As demonstrated above, the United States' current welfare law emphasizes the "traditional" two-parent family and encourages marriage to a fault by creating an incentive for women to become or remain dependent on men. (109) For example, the opening statement of Congress's findings for TANF emphasizes the importance the law places on marriage, stating that "marriage is the foundation of a successful society." (110) The focus of the PRWORA in reducing out-of-wedlock births also negatively impacts the reproductive rights of women. Despite studies that have demonstrated that families on welfare are generally smaller than those in the general population and that fertility rates decrease the longer one is on welfare, (111) Congress still made marriage a high priority in the welfare reform. (112)

While the government tells women that they should be married and take care of their families, it also tells them child-rearing is not a worthwhile job, at least for women who are poor, and that they need to concentrate their efforts on obtaining employment. (113) There are competing values present in the welfare law, and this tension between work and family makes the welfare law schizophrenic in its effect. (114) On one hand, the focus on work is a way to enforce family values "through [the welfare provision's] deterrent effect--as measures meant to discourage women from choosing divorce or single-parenthood.... Hence, removing the safety net and forcing welfare mothers to work is actually a way to reinforce all women's proper commitment to marriage and family." (115) The other side focuses on family values and is seen in the regulation of reproductive choices and requirements that paternity be established in order to receive welfare benefits. (116) These two competing tensions combine to restrict women's rights on welfare, leaving them with no better way to address the true problems that prevent them from leaving the welfare rolls. (117)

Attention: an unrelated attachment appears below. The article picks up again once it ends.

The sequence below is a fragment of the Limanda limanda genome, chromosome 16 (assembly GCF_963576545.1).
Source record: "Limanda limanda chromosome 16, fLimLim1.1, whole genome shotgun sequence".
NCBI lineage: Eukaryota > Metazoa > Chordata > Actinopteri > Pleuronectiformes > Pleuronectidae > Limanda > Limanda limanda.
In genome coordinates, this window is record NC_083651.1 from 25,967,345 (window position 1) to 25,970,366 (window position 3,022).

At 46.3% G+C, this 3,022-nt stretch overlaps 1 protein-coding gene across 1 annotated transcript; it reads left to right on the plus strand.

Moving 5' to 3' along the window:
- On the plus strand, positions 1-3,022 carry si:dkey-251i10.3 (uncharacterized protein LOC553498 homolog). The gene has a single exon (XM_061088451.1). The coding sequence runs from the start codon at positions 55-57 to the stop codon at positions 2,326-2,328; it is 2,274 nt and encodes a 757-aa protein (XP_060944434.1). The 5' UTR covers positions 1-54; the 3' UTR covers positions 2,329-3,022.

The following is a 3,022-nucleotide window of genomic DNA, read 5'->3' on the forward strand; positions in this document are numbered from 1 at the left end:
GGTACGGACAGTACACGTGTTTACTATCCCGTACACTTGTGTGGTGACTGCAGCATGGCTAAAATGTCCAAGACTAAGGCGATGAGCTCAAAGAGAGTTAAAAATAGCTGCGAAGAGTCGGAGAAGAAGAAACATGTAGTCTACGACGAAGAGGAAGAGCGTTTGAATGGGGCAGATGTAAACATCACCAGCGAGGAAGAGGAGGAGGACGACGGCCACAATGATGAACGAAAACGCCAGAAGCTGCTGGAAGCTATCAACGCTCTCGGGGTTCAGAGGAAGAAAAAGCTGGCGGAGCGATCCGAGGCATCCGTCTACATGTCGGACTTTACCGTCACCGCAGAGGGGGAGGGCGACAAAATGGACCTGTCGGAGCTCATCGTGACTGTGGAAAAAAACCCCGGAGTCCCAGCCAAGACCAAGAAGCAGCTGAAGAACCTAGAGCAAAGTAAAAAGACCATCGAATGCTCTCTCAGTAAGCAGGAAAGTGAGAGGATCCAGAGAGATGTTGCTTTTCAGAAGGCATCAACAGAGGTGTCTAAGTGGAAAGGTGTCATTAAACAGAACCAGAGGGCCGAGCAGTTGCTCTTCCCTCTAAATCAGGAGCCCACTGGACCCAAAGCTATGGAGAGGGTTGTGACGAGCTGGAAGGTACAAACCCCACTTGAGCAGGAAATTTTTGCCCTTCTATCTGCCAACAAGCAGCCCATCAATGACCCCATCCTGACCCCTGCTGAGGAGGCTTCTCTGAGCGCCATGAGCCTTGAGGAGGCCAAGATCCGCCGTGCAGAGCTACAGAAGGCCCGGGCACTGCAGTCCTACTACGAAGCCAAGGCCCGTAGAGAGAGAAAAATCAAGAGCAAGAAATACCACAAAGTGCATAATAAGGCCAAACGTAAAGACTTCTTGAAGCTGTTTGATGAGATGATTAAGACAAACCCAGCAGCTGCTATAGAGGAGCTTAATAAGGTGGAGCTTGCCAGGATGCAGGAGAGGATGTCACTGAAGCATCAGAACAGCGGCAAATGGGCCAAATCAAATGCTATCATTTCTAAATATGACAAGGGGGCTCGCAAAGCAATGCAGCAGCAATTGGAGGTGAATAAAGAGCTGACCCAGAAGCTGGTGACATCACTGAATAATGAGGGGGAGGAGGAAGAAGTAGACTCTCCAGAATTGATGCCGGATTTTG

The next group that is harmed by the policies of both countries is children. Their rights are intimately tied with that of women and will be explored in the next section.

2. Children